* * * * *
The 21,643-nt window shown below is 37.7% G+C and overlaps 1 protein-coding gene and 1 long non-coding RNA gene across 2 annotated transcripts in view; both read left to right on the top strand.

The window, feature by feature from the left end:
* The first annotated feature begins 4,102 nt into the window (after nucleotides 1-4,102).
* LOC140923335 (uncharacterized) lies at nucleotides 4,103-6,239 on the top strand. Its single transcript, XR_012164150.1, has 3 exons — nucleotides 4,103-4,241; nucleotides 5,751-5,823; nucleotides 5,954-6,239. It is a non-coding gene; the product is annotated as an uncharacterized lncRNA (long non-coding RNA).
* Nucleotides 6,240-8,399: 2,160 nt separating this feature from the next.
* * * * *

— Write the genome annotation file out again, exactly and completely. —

The 21,643-nt window shown below is 37.7% G+C and overlaps 1 protein-coding gene and 1 long non-coding RNA gene across 2 annotated transcripts in view; both read left to right on the top strand.

The window, feature by feature from the left end:
* The first annotated feature begins 4,102 nt into the window (after nucleotides 1-4,102).
* LOC140923335 (uncharacterized) lies at nucleotides 4,103-6,239 on the top strand. Its single transcript, XR_012164150.1, has 3 exons — nucleotides 4,103-4,241; nucleotides 5,751-5,823; nucleotides 5,954-6,239. It is a non-coding gene; the product is annotated as an uncharacterized lncRNA (long non-coding RNA).
* Nucleotides 6,240-8,399: 2,160 nt separating this feature from the next.